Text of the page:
I listened with awe as a young man shared his testimony. His wife died from cancer several years ago. He spoke of the holiness of the moment of her death; he praised God and spoke of his growing faith.

Doxology is a form of praise that we often sing on Sunday mornings. One contemporary version is: “Praise God from whom all blessings flow. Praise God, all creatures here below. Praise God above ye heavenly hosts. Praise Creator, Christ, and Holy Ghost.” Grammatically speaking, “Praise God!” is both a command and a faith claim. We praise God during times of well-being and claim that blessings are present even when they are hard to recognize.

Today’s scripture is a doxology, the third stanza of a praise hymn sung by the restored, postexilic community in Jerusalem. The passage begins and ends with the sentence “Praise the Lord,” both a command to praise and an act of praise by the community. The first two stanzas of Psalm 147 express praise for God’s creative initiative, redemptive acts, and abundance. However, the third stanza of the doxology demands and offers praise for God’s Word that comes to the people of Jerusalem through the laws that frame their intimate relationship with God.

For Christians, Jesus is the incarnate, redemptive, living expression of God’s Word. As disciples of Jesus, we experience through him the most grace-filled expression of God’s love in all of creation. As our relationship with Jesus grows stronger and deeper, we grow in our ability to recognize and claim the blessings among us. Our lives are increasingly framed by praise that sustains us, emboldens us, and gives voice to our gratitude and joy—whether surrounding a newborn baby or encircling the deathbed of a loved one.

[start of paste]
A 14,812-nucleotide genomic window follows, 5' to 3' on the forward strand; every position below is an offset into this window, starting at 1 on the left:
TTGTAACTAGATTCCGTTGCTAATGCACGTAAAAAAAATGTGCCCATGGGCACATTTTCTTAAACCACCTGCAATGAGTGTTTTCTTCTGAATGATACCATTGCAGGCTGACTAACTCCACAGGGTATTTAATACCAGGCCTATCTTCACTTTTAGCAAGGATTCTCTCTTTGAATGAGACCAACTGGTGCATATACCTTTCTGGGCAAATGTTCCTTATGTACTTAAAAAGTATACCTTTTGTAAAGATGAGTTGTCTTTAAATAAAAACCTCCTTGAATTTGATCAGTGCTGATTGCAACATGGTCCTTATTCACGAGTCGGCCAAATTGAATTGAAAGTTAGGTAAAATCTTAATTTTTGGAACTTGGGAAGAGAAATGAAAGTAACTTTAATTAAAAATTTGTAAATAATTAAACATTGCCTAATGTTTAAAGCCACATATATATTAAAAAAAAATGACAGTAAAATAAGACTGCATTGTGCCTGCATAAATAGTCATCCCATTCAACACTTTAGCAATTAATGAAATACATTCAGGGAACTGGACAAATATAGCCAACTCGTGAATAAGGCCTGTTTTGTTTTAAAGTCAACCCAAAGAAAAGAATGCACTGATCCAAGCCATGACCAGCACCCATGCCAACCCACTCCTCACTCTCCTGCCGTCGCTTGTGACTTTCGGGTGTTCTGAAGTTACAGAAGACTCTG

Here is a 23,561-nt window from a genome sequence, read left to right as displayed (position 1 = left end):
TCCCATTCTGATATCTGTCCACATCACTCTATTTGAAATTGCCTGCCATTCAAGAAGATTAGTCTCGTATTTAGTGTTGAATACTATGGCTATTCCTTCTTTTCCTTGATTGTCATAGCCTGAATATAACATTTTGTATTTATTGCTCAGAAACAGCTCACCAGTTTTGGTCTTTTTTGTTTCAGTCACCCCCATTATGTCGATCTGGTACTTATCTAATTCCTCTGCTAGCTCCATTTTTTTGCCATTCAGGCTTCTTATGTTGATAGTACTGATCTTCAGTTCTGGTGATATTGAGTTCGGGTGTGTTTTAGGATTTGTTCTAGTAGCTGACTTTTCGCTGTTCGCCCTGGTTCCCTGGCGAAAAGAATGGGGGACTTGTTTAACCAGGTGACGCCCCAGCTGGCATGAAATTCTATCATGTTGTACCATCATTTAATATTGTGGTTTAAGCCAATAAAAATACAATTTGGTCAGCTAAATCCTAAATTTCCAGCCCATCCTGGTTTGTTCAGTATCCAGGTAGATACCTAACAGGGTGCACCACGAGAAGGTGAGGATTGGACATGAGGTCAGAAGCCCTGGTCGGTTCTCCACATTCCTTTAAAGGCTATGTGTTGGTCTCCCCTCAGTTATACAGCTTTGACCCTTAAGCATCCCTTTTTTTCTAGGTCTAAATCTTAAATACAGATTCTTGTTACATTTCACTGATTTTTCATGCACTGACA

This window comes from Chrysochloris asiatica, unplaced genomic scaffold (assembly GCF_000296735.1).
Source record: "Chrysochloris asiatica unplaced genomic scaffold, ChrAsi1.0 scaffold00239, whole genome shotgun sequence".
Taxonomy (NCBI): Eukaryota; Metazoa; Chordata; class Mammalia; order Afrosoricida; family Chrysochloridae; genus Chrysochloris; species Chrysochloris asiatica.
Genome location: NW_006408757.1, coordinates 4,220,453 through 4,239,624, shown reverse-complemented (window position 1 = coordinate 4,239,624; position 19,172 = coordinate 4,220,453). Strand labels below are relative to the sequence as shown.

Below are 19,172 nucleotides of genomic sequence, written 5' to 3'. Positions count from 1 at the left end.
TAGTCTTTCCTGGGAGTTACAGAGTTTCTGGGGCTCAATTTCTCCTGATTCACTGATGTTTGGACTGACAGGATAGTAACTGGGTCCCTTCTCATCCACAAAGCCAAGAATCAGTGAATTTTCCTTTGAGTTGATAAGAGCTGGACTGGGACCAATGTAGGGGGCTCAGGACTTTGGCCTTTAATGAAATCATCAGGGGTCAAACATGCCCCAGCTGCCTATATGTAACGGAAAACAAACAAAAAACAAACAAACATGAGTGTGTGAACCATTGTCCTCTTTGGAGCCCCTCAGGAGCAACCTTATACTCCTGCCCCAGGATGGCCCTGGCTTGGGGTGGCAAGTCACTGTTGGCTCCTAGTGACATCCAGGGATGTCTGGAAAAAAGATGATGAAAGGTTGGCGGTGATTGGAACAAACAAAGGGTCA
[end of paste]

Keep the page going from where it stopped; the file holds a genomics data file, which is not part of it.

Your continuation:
Praise to you, O God, our Creator, Christ, and Holy Ghost! I praise you amid my struggles, even as I praise you in times of laughter and peace. Amen.


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Leccionario Semanal
December 30, 2019—January 5, 2020
Resumen de la Escritura

Jeremiah delivers happy news, a promise from the Lord of a brighter future day. God will bring back the scattered peoples to their homeland, and their mourning will turn into joy. The psalmist encourages those in Jerusalem to praise God for all that God has done. God gives protection, peace, and the law to the children of Israel. The author of Ephesians encourages readers with confidence in God’s eternal plan. God’s will is to send Christ and adopt us into God’s family. We have been sealed with the Holy Spirit. The opening to John helps us understand the eternal scope of God’s plan. From the beginning, the Word has been with God but then becomes flesh and lives among us to reveal divine glory.

Preguntas para la reflexión

Read Jeremiah 31:7-14. How do you continue to celebrate God’s goodness, even if the Christmas season has been difficult for you?
Read Psalm 147:12-20. What is your doxology—your command and faith claim—today?
Read Ephesians 1:3-14. Consider the author’s question, Who makes up your family? Do you define your family by looking back to your heritage or looking forward to your legacy and future generations’ inheritance?
Read John 1:1-18. What does it mean for you that Jesus is cocreator in the beginning and takes on human life and suffering as Emmanuel?

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